In past posts about success factors, I talked about when my kids were still young I learned that taking a full load of advanced placement classes at a moderately competitive high school means ridiculous homework loads. I started wondering if there was a better way for success, and noted some information such as that can be found on the blog, Study Hacks.
By the time our oldest was entering middle school, I thought I had it all figured out. (Hah! Cue laughter here. As a parent can we ever have it all figured out?)
We decided that the best option was just to not take a full load of preAP/AP classes. We would just resist getting on the ever-speeding treadmill in the first place.
My son was the first class that had preAP classes offered at our middle school. Lucky us! (Not.) We found ourselves faced with the preAP/AP question much earlier than we thought.
This worked to a certain extent. First off, our oldest had never made perfect grades. (Let me admit right now that most parents would have been thrilled with his grades.) He loved to read, but he hated writing and hated the books that most English teachers assign. He loved math the most. (To put this in perspective, you should know that he’s been known to refer to his math homework as “fun and relaxing.”)
So he was perfectly happy taking GT/preAP math and science and “regular” English and history. And when I heard the titles of the books they were assigning in preAP English, all of us were pretty happy with our choices. (You can read my thoughts on the depressing books kids are required to read.)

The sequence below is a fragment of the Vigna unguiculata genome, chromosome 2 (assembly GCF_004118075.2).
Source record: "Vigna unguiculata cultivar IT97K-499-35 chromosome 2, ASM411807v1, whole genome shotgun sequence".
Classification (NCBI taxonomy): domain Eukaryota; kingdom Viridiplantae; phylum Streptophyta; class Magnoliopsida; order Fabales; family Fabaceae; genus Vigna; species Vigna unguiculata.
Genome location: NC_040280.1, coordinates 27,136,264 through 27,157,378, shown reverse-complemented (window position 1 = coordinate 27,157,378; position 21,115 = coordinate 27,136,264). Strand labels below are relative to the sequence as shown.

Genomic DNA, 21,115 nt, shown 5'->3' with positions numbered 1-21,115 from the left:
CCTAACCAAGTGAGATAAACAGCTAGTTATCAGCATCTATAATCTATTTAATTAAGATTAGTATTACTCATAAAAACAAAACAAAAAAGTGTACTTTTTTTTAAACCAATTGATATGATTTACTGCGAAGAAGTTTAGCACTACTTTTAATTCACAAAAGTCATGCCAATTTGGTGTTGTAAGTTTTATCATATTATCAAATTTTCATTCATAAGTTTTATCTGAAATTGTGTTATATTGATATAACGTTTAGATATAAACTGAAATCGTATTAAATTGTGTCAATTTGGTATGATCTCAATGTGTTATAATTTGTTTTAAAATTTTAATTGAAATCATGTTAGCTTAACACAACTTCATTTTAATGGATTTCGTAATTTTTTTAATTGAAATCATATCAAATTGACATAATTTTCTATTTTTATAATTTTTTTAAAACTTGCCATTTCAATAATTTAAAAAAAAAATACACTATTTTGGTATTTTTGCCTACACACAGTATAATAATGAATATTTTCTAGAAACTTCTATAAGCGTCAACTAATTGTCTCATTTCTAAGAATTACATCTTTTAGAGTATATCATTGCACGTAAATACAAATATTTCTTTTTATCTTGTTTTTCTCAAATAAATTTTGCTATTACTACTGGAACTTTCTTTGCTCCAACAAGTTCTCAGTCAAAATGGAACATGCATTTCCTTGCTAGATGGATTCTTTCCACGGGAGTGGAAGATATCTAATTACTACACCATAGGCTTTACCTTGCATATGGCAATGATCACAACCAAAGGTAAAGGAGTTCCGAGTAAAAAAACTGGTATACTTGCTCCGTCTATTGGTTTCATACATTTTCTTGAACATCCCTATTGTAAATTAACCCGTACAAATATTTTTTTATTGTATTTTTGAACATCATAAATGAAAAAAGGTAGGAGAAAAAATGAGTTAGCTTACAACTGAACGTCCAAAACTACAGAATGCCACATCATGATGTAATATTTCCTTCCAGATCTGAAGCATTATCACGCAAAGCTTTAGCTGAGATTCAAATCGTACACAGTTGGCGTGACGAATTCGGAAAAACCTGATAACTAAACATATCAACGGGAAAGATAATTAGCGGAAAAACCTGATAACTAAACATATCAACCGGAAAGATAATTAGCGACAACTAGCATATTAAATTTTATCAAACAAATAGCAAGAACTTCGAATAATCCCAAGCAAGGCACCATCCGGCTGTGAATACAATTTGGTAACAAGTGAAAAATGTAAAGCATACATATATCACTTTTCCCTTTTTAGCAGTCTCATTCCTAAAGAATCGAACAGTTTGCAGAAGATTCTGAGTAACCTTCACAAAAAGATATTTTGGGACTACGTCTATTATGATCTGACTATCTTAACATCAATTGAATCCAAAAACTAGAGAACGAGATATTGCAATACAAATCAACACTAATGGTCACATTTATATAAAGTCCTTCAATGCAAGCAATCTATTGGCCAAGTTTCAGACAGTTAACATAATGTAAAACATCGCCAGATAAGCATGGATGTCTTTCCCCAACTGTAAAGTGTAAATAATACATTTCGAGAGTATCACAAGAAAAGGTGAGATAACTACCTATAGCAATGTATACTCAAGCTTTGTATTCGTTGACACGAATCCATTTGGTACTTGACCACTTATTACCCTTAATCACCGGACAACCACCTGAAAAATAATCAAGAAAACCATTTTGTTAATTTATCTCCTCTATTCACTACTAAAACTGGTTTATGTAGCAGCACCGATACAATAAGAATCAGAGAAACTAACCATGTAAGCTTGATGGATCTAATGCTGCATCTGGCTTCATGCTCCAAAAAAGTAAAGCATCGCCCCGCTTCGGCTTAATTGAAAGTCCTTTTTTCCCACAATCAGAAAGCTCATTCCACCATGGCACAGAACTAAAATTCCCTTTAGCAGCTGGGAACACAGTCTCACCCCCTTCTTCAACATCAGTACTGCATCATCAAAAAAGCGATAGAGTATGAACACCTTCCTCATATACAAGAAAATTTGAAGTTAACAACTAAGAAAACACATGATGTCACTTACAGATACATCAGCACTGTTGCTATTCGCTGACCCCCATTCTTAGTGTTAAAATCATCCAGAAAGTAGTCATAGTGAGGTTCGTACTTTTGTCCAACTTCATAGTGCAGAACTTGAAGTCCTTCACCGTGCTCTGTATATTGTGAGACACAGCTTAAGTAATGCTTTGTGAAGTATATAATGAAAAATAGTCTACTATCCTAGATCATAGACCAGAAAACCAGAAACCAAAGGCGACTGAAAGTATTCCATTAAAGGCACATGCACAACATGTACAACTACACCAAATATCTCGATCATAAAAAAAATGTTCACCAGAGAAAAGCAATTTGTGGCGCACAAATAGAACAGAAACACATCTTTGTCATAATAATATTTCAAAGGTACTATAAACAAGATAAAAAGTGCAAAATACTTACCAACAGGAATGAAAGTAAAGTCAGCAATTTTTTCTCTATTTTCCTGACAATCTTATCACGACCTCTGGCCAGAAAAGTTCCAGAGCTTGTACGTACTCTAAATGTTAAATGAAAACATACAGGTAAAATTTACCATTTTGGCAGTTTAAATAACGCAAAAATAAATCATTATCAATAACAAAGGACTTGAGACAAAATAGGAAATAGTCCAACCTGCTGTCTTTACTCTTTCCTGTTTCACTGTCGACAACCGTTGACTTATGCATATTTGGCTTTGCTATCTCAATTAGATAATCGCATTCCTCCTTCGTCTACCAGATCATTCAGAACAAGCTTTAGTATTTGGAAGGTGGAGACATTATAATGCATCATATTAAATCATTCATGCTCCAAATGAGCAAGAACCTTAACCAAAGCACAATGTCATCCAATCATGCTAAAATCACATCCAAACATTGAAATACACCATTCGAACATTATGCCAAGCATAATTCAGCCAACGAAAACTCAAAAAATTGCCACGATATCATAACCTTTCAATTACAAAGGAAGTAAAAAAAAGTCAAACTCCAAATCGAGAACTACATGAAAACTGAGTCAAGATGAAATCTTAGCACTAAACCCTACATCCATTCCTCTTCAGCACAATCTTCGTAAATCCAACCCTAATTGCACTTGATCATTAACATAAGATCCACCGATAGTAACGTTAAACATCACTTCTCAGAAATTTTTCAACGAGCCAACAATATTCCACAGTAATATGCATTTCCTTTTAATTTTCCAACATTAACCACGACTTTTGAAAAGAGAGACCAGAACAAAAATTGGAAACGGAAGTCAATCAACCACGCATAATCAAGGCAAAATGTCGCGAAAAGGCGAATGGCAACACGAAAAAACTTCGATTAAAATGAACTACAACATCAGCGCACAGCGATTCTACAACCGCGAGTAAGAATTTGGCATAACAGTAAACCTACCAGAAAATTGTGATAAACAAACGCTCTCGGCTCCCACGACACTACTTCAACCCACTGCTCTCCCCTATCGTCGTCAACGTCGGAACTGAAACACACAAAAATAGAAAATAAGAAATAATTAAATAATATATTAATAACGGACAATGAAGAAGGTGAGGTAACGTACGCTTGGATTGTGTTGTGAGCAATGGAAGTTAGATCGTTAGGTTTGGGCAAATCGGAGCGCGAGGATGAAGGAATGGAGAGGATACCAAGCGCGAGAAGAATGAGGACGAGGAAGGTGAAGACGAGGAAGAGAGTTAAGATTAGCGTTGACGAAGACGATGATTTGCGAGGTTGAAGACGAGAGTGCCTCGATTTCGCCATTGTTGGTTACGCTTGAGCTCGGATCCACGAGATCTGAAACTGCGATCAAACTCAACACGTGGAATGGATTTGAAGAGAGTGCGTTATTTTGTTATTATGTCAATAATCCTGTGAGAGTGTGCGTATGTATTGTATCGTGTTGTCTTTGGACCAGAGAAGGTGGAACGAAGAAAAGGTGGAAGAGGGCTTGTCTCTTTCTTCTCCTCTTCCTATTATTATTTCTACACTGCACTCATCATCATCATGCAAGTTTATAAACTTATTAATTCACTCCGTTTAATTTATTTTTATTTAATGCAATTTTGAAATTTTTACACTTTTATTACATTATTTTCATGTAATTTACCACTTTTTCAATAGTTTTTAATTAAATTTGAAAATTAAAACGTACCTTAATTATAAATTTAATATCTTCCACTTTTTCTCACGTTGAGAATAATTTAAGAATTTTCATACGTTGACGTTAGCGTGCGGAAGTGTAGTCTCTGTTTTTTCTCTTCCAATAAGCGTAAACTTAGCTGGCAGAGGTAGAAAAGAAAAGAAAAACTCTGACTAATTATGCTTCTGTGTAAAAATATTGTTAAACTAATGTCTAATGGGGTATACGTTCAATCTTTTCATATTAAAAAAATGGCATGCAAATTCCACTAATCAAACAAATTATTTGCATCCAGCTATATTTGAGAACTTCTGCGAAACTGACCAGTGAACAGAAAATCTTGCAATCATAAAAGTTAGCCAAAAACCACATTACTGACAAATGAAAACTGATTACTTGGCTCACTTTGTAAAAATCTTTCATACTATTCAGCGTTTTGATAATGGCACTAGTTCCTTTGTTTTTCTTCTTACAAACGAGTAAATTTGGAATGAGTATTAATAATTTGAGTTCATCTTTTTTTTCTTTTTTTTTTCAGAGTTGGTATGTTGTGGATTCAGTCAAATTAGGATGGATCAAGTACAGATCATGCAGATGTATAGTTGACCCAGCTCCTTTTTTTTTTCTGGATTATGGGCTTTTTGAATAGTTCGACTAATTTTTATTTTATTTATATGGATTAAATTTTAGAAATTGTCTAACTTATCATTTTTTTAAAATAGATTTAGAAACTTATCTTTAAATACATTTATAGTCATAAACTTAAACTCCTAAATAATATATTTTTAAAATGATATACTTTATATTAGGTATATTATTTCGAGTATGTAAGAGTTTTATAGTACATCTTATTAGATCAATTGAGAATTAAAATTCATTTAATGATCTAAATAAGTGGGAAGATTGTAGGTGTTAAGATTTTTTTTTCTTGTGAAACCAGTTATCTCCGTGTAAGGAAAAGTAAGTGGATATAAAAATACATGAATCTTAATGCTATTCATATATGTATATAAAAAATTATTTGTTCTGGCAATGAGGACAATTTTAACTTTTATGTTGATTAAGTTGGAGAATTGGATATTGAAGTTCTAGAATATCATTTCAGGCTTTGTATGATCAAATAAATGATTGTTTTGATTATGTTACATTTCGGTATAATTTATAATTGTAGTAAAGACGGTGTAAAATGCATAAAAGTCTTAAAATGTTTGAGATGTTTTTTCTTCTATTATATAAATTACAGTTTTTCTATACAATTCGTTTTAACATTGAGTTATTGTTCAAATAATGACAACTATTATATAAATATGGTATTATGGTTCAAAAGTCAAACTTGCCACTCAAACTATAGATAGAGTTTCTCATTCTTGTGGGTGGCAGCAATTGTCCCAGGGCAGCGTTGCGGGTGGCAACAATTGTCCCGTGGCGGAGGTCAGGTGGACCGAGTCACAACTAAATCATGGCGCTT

On top of that, our school district started trying out ridiculously time consuming summer projects for preAP classes with unfair grading. (Another rant for another time.) English and history were the worst offenders when it came to summer projects.
For the first couple of years, we followed the policy of a partial preAP load, and our son had a moderate to heavy homework requirements. He felt able to participate in some extra-curricular activities such as the school musical. (Which was a real stretch – and a great experience – for him.)
But, especially when our oldest daughter started middle school, we started noting some drawbacks to not taking a full preAP/AP load. I’ll talk about those in post, How any AP classes should you take?
What about you? Have your students taken a full or partial preAP/AP load in middle school or high school? What are your impressions?